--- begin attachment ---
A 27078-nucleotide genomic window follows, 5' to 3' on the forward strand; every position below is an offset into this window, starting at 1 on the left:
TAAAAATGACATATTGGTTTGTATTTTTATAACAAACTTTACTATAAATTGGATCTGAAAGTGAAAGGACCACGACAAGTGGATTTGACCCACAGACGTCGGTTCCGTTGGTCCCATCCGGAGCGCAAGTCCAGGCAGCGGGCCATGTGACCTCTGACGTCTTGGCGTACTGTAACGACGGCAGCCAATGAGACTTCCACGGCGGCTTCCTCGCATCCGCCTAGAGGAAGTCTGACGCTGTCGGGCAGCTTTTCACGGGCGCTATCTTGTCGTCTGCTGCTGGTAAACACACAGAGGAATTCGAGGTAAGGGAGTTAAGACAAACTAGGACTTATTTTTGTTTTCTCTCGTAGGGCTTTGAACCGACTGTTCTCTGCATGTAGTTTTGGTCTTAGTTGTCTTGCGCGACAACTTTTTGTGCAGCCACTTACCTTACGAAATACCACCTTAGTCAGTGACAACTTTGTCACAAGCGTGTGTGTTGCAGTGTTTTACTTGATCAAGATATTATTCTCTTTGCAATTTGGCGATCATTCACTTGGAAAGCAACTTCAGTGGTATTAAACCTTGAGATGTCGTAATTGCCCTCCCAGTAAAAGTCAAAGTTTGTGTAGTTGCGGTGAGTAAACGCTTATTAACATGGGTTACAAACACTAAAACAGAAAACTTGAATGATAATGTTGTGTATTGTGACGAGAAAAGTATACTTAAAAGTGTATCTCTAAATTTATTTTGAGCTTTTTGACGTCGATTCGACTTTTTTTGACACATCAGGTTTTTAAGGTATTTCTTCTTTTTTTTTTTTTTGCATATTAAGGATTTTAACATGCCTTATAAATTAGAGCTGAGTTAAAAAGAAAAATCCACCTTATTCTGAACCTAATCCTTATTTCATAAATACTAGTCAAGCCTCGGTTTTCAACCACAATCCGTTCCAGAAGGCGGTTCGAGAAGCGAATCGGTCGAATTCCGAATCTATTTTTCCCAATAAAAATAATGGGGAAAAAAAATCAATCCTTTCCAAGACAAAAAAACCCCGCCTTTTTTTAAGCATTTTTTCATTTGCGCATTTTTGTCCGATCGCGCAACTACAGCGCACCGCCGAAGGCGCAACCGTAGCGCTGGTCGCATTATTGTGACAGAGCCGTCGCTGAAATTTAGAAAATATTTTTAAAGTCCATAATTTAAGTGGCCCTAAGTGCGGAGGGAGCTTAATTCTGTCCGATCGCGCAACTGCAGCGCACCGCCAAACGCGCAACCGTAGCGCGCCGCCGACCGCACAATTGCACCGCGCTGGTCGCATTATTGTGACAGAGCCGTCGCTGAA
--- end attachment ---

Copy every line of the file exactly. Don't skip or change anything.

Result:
A 27078-nucleotide genomic window follows, 5' to 3' on the forward strand; every position below is an offset into this window, starting at 1 on the left:
TAAAAATGACATATTGGTTTGTATTTTTATAACAAACTTTACTATAAATTGGATCTGAAAGTGAAAGGACCACGACAAGTGGATTTGACCCACAGACGTCGGTTCCGTTGGTCCCATCCGGAGCGCAAGTCCAGGCAGCGGGCCATGTGACCTCTGACGTCTTGGCGTACTGTAACGACGGCAGCCAATGAGACTTCCACGGCGGCTTCCTCGCATCCGCCTAGAGGAAGTCTGACGCTGTCGGGCAGCTTTTCACGGGCGCTATCTTGTCGTCTGCTGCTGGTAAACACACAGAGGAATTCGAGGTAAGGGAGTTAAGACAAACTAGGACTTATTTTTGTTTTCTCTCGTAGGGCTTTGAACCGACTGTTCTCTGCATGTAGTTTTGGTCTTAGTTGTCTTGCGCGACAACTTTTTGTGCAGCCACTTACCTTACGAAATACCACCTTAGTCAGTGACAACTTTGTCACAAGCGTGTGTGTTGCAGTGTTTTACTTGATCAAGATATTATTCTCTTTGCAATTTGGCGATCATTCACTTGGAAAGCAACTTCAGTGGTATTAAACCTTGAGATGTCGTAATTGCCCTCCCAGTAAAAGTCAAAGTTTGTGTAGTTGCGGTGAGTAAACGCTTATTAACATGGGTTACAAACACTAAAACAGAAAACTTGAATGATAATGTTGTGTATTGTGACGAGAAAAGTATACTTAAAAGTGTATCTCTAAATTTATTTTGAGCTTTTTGACGTCGATTCGACTTTTTTTGACACATCAGGTTTTTAAGGTATTTCTTCTTTTTTTTTTTTTTGCATATTAAGGATTTTAACATGCCTTATAAATTAGAGCTGAGTTAAAAAGAAAAATCCACCTTATTCTGAACCTAATCCTTATTTCATAAATACTAGTCAAGCCTCGGTTTTCAACCACAATCCGTTCCAGAAGGCGGTTCGAGAAGCGAATCGGTCGAATTCCGAATCTATTTTTCCCAATAAAAATAATGGGGAAAAAAAATCAATCCTTTCCAAGACAAAAAAACCCCGCCTTTTTTTAAGCATTTTTTCATTTGCGCATTTTTGTCCGATCGCGCAACTACAGCGCACCGCCGAAGGCGCAACCGTAGCGCTGGTCGCATTATTGTGACAGAGCCGTCGCTGAAATTTAGAAAATATTTTTAAAGTCCATAATTTAAGTGGCCCTAAGTGCGGAGGGAGCTTAATTCTGTCCGATCGCGCAACTGCAGCGCACCGCCAAACGCGCAACCGTAGCGCGCCGCCGACCGCACAATTGCACCGCGCTGGTCGCATTATTGTGACAGAGCCGTCGCTGAA